The promise of the museum
(University of Nottingham)
Paper short abstract:
The heritage for development discourse has created a belief in the 'power of culture for development', impacting on museum development across the African continent. This paper explores why the museum is viewed as a vehicle for economic, social and cultural benefits and proposes alternative concepts.
Paper long abstract:
In the last ten years many community-based museums have been established in Uganda and Kenya and there are many more planned by national authorities and civic society organisations. While this growth coincides with a global increase and diversification in museums, it is the impact of the heritage for development discourse promoted by organisations such as UNESCO and ICOM that has led to unrealistic expectations of museums that often remain unfulfilled. Despite a lack of evidence that the recently established museums are able to live up to the promises of economic, social and cultural development, they remain the go-to solution for policymakers and development practitioners who want to integrate culture in their projects. The current assumptions about the museum as panacea for numerous challenges from conflict resolution to language preservation are overwrought and the construction of museums as a secondary activity to larger development programmes is often unsustainable considering the continued financial support museums need to function. The museum is conceptualised as a vehicle for development in the current discourse, but this severely limits the roles that museums can play in the narration and visibility of local heritage. Examples from grass-roots museums will introduce alternative possibilities to the promise of the museum. This paper explores not just the problematic expectations of museums currently held by the heritage field in Africa and beyond, but also suggests that alternative concepts of museum-making could make them more relevant and beneficial to the audiences they are intended to serve.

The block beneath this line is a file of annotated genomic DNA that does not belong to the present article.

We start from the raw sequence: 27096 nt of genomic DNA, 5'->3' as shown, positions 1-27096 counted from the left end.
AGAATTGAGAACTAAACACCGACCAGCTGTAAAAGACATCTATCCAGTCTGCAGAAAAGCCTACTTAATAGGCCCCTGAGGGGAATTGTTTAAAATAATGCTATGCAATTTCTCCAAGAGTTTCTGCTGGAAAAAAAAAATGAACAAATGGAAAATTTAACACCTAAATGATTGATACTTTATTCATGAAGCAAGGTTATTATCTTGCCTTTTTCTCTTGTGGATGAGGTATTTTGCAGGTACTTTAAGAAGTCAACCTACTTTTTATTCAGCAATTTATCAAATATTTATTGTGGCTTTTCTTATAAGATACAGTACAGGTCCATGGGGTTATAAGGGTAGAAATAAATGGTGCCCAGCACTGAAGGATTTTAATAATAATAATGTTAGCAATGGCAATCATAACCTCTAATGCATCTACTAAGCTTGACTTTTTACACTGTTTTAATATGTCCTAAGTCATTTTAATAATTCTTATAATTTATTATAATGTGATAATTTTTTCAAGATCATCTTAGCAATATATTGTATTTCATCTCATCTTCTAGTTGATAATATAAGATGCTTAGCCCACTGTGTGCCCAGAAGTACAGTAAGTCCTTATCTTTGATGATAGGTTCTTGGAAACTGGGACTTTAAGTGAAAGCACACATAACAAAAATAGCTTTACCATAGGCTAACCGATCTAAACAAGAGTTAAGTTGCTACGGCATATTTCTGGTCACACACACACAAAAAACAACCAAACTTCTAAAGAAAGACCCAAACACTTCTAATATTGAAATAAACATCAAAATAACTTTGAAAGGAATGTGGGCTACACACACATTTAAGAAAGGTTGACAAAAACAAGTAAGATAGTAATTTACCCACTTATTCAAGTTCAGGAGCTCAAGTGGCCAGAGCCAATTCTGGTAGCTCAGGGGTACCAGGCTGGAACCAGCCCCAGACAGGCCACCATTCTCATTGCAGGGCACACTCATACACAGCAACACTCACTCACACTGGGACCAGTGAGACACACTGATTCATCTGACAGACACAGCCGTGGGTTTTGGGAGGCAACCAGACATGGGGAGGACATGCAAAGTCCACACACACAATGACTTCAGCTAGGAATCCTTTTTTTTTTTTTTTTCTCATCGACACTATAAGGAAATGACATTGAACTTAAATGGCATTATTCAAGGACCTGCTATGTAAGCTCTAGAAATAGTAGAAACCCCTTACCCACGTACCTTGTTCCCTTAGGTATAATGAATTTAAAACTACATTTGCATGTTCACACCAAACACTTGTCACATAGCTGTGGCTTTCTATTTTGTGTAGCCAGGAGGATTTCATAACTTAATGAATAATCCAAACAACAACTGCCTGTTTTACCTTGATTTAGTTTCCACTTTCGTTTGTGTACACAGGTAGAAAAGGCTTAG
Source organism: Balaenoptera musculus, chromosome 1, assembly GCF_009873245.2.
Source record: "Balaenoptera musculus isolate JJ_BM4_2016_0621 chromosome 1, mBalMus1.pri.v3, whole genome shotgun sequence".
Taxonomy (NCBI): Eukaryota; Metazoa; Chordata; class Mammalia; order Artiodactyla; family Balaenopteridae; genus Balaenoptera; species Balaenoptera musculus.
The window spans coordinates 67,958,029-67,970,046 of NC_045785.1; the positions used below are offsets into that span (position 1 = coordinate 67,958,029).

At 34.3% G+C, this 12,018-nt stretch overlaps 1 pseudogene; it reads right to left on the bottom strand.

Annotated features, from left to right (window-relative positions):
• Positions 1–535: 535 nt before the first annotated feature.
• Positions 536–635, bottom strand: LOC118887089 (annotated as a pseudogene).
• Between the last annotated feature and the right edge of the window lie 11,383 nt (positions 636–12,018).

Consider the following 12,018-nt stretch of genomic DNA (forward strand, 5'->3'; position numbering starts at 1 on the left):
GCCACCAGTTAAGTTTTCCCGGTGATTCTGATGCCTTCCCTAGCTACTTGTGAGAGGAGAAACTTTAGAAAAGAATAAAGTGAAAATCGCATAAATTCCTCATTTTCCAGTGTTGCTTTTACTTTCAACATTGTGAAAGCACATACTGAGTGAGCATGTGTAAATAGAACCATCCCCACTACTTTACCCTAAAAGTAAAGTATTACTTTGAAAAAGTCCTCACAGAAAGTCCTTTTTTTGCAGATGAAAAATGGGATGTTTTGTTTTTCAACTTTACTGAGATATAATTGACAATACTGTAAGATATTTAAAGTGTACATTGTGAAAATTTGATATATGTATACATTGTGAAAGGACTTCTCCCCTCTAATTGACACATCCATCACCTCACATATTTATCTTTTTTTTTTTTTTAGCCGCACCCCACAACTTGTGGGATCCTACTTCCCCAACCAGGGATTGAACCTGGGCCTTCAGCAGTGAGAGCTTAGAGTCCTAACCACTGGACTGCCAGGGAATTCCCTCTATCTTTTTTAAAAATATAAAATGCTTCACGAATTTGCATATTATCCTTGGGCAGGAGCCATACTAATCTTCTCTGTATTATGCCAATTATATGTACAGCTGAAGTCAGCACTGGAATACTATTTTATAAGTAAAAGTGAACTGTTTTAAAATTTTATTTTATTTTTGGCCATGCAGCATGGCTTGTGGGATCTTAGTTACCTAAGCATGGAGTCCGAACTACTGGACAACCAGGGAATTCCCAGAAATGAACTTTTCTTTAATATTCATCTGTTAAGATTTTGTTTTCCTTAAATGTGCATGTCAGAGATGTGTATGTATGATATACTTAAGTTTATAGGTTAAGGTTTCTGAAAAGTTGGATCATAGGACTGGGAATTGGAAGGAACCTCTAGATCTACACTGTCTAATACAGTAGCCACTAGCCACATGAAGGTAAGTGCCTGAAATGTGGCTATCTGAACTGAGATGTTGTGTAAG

History and development: practicing the past in pursuit of 'progress'